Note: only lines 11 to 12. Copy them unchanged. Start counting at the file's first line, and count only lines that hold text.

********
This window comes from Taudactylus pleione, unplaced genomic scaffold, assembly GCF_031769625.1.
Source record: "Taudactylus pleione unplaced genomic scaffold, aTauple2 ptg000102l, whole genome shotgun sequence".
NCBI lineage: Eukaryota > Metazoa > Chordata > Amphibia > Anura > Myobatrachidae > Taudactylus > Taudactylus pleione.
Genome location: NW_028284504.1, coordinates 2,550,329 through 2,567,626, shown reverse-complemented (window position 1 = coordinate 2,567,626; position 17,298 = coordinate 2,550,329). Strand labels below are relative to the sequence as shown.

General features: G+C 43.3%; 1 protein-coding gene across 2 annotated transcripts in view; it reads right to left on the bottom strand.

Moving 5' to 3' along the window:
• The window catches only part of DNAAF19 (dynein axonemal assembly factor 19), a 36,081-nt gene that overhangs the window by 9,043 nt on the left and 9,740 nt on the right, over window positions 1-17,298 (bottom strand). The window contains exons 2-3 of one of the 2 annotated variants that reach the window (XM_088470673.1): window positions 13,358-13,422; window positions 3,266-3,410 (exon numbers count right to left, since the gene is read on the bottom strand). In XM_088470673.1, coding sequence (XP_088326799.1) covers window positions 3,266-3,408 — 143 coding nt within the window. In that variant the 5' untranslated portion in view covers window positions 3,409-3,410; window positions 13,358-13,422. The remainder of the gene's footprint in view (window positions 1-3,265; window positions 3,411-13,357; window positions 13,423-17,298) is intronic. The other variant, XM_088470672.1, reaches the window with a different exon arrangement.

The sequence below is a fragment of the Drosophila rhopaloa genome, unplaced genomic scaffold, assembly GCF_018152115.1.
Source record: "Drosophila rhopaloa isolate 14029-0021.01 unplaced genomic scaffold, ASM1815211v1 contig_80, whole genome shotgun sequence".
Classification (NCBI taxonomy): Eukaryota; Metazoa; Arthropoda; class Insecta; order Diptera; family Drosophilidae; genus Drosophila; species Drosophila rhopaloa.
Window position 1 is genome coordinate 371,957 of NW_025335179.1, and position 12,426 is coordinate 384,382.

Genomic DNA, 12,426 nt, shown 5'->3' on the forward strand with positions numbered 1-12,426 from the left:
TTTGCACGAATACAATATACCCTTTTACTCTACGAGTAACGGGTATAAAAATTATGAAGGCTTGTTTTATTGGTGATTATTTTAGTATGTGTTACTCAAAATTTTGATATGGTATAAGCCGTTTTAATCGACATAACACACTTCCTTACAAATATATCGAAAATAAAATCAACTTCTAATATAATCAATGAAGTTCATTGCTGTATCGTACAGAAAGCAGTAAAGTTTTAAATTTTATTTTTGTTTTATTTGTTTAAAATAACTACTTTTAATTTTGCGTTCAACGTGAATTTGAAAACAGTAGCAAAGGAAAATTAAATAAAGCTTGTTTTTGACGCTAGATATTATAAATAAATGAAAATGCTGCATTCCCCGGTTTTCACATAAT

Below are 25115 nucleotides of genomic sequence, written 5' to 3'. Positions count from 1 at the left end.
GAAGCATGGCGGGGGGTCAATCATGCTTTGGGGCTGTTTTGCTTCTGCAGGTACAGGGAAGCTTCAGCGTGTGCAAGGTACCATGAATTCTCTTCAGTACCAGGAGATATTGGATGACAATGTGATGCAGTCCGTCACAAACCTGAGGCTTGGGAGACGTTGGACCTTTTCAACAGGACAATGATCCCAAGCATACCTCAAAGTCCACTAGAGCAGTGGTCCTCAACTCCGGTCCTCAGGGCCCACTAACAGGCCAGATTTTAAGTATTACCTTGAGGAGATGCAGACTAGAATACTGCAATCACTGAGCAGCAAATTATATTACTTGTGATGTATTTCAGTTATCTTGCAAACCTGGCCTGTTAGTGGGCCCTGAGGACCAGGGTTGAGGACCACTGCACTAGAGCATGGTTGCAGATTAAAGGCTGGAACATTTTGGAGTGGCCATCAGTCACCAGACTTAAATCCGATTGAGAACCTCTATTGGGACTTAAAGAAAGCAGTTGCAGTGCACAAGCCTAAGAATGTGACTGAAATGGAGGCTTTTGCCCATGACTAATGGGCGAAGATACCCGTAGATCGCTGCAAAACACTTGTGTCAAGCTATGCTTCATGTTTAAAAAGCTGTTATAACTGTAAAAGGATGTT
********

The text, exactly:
Window position 1 is genome coordinate 371,957 of NW_025335179.1, and position 12,426 is coordinate 384,382.

Genomic DNA, 12,426 nt, shown 5'->3' on the forward strand with positions numbered 1-12,426 from the left: